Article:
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Learned IgnoranceIntellectual Humility among Jews, Christians and Muslims$
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James L. Heft, Reuven Firestone, and Omid Safi

Print publication date: 2011

Print ISBN-13: 9780199769308

Published to Oxford Scholarship Online: March 2015

DOI: 10.1093/acprof:osobl/9780199769308.001.0001

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Between Tradition and Reform

Between Tradition and Reform

Between Premodern Sufism and the Iranian Reform Movement

Chapter:
(p.278) 15 Between Tradition and Reform
Source:
Learned Ignorance
Author(s):

Omid Safi

Publisher:
Oxford University Press
DOI:10.1093/acprof:osobl/9780199769308.003.0016

This chapter recognizes a connection, a resonance, between the world of premodern Muslim mystics (Sufis) and those of contemporary Islamic reformers in Iran. It develops the notion of various stages of certainty (and doubt) that the premodern Sufis write about, moving from knowledge to vision to reality. It summarizes modern Iranian thinkers and claims that is it unfortunate that many modern Muslims have great difficulty believing that premodern Muslims were so willing to recognize innovation and the “hybridity” of their own selves. It urges modern Muslims to embrace this great premodern tradition by focusing on the concept of ijtihad, that is, the assertion that independent principled reasoning is able to come up with new answers to new problems. The chapter concludes with a call for greater mutual understanding among believers of different religious traditions, finding in the affirmation of religious pluralism a more faithful way to remain faithful to one's own religious tradition.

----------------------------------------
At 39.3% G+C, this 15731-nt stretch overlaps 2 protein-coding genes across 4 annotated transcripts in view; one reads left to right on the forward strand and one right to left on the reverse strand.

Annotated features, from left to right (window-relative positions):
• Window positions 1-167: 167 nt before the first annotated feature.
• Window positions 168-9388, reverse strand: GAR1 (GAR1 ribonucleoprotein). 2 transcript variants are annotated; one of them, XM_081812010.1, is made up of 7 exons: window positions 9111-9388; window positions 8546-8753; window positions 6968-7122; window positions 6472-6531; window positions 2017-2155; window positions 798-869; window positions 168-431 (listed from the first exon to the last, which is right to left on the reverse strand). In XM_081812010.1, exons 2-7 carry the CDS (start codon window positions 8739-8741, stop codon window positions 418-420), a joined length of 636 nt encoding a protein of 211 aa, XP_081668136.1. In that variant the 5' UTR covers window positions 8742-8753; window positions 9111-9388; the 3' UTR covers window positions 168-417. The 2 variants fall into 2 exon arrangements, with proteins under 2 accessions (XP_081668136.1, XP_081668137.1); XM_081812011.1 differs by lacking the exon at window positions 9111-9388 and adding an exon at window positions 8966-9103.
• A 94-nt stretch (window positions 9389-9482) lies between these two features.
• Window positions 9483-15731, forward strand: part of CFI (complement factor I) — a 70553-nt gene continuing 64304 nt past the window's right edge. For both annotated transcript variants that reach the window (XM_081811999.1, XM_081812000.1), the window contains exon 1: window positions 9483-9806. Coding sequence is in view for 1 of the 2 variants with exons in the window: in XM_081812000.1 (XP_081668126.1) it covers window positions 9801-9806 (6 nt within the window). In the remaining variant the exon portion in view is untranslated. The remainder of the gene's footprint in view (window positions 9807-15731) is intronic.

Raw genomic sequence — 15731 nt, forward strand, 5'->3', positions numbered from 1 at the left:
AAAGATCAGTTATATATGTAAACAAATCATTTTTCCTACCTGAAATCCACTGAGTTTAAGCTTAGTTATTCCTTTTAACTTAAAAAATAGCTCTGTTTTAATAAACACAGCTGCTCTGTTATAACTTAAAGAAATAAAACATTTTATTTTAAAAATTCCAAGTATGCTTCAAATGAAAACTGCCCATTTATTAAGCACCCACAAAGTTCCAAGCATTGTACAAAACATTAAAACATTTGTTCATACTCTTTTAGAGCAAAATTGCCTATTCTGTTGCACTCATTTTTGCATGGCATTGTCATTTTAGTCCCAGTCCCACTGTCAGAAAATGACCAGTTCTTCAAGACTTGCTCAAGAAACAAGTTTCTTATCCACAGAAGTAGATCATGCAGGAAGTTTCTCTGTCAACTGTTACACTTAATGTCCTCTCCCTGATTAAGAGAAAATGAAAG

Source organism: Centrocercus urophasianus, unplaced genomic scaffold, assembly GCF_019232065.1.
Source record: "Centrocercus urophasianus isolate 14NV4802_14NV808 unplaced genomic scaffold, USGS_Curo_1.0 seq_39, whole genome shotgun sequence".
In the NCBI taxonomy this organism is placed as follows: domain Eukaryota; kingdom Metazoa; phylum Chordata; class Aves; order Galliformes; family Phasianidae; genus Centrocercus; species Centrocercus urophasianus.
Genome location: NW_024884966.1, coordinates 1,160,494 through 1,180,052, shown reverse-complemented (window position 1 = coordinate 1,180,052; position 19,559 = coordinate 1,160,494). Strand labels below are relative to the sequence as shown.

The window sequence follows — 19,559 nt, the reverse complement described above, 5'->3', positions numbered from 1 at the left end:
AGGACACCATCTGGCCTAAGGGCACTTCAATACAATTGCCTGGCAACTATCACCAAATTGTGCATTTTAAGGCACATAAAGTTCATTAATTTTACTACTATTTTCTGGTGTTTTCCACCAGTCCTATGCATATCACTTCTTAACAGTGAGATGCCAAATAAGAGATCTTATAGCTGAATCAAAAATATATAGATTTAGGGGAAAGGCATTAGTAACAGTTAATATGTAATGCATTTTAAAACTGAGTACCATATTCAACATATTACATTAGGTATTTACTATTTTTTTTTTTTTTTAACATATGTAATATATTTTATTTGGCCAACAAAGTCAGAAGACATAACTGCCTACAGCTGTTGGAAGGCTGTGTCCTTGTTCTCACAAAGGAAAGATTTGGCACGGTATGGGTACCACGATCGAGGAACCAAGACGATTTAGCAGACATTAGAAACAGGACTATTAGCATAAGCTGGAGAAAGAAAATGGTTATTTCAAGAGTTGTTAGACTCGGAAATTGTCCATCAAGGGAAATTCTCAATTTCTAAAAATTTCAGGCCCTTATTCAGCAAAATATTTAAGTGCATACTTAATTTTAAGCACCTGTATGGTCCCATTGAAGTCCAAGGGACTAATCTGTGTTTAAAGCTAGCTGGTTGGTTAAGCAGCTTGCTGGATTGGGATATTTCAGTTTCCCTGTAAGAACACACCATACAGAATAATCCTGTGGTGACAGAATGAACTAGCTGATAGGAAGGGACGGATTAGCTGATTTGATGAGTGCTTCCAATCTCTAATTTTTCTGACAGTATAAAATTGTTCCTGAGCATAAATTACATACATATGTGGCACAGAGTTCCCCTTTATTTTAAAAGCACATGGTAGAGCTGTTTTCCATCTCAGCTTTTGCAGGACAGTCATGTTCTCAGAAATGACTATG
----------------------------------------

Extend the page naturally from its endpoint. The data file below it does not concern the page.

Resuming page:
Keywords:   Muslims, religious pluralism, Sufis, premodern Muslim mystics, Islamic reformers, Iran

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